Covid-19: US to donate 500 million more jabs and Covid passport legal challenge in Scotland

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Here are five things you need to know about the coronavirus pandemic this Wednesday evening. We'll have another update for you tomorrow morning.

1. US to donate 500 million more vaccine doses

US President Joe Biden has promised to donate an extra 500 million doses of the Pfizer vaccine to developing countries from next year. It brings the total commitment from the US to more than a billion jabs. Experts say about 11 billion doses are needed to vaccinate at least 70% of the world's population, however. And a World Health Organization target for 40% of the population in every country to be vaccinated by the end of the year is unlikely to be met. Only two per cent of people in low income countries have had a first dose of a Covid vaccine, according to data from the University of Oxford.

Image source, Getty Images

Warning of "serious flaws" in the plans for vaccine passports, an organisation representing nightclubs said it has instructed lawyers to challenge the Scottish government. The Night Time Industries Association Scotland says requiring proof that someone has had two vaccine doses to enter a nightclub from October was likely to be unlawful because the measure was disproportionate and lower levels of intervention could have achieved the same result. But First Minister Nicola Sturgeon said it was a "reasonable thing to do" that would stop the spread of the virus and keep venues open.

Image source, Getty Images

3. UK recognises India's AZ vaccine after outcry

When the UK published a list of recognised vaccines for travel to the UK -omitting Covishield, the Indian-made version of the Oxford-AstraZenenca vaccine - it triggered a firestorm of protest. One opposition MP said the decision was "bizarre" as the vaccine was developed in the UK and the Indian-made version has been administered in Britain. Now the UK government has amended its guidance to clarify that Covishield is an approved jab. But although the vaccine given to hundreds of millions of Indians is recognised, the UK has not included India on the list of countries whose fully vaccinated travellers no longer need to quarantine on arrival.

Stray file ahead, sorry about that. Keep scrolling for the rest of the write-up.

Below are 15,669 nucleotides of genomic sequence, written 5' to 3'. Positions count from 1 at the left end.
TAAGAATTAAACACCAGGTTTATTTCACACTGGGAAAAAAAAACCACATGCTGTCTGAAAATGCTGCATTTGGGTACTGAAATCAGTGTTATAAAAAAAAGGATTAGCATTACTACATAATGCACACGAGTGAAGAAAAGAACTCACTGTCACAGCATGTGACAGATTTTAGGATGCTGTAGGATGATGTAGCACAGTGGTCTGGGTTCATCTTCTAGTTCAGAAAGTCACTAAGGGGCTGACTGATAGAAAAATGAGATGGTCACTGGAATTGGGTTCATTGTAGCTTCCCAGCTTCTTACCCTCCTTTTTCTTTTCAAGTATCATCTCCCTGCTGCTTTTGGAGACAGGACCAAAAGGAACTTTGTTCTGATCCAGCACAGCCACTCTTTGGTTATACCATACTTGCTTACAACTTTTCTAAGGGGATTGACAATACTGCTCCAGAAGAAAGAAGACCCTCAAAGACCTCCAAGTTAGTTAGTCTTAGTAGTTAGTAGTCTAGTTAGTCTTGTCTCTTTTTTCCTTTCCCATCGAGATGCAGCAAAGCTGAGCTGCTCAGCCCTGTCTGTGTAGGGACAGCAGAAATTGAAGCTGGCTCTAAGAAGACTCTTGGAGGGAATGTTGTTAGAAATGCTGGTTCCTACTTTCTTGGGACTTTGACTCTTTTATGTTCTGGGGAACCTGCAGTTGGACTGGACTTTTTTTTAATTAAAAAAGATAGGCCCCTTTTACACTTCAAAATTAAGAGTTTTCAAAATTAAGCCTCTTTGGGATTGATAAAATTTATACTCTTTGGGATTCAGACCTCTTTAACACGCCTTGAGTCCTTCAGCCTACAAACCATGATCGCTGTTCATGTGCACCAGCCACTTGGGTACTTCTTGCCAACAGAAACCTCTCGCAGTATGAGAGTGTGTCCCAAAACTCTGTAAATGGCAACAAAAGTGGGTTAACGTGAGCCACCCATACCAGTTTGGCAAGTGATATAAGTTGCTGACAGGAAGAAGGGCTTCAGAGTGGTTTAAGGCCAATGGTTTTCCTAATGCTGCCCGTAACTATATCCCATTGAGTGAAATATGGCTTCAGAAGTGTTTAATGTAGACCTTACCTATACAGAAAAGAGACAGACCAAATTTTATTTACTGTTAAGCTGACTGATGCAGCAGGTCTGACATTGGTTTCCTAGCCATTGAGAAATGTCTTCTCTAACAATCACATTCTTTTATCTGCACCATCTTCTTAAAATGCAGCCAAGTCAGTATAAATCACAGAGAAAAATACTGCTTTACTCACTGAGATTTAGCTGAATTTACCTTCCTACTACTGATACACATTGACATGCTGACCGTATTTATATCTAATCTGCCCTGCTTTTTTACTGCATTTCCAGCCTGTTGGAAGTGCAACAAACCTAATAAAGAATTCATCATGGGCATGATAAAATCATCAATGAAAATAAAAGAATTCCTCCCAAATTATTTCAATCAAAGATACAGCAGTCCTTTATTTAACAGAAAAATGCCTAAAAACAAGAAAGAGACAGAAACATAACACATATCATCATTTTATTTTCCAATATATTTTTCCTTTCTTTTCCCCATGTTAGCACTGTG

Image source, Getty Images

4. Killer declined Covid-shielding measures in prison

The Yorkshire Ripper, one of the UK's most notorious serial killers, refused measures to shield him from Covid before he died with the disease in prison, an inquest heard. Peter Sutcliffe was more vulnerable to the virus due to his diabetes, heart disease and kidney disease. The 74-year-old was advised to shield by staff at HMP Frankland, where he was serving a life sentence for the murder of 13 women, but declined measures such as eating apart at mealtimes. Concluding that Sutcliffe's death in November last year was from natural causes, coroner Crispin Oliver said he hoped his victims "may better rest in peace" now.

Image source, Rex Features

5. How Fifi the llama helped make a Covid treatment

A new Covid therapy made with the help of a llama named Fifi shows "significant potential", scientists say. It's made of nanobodies - smaller, simpler versions of antibodies which llamas and camels produce in response to infection. The llama was injected with a vaccine which starts the nanobody production. Scientists at the University of Reading then picked out and purified the most potent ones from a sample of Fifi's blood and grew them in large quantities. Lab tests on animals suggested it was among the most potent coronavirus-fighting agents Public Health England had ever tested. Scientists hope it could eventually be given as a nasal spray to treat early infection - or even prevent it.

Image source, University of Reading

And don't forget...

With vaccination of 12- to 15-year-olds beginning this week, here's what you need to know about jabs and younger people.

You can find more information, advice and guides on our coronavirus page.

Image source, BBC

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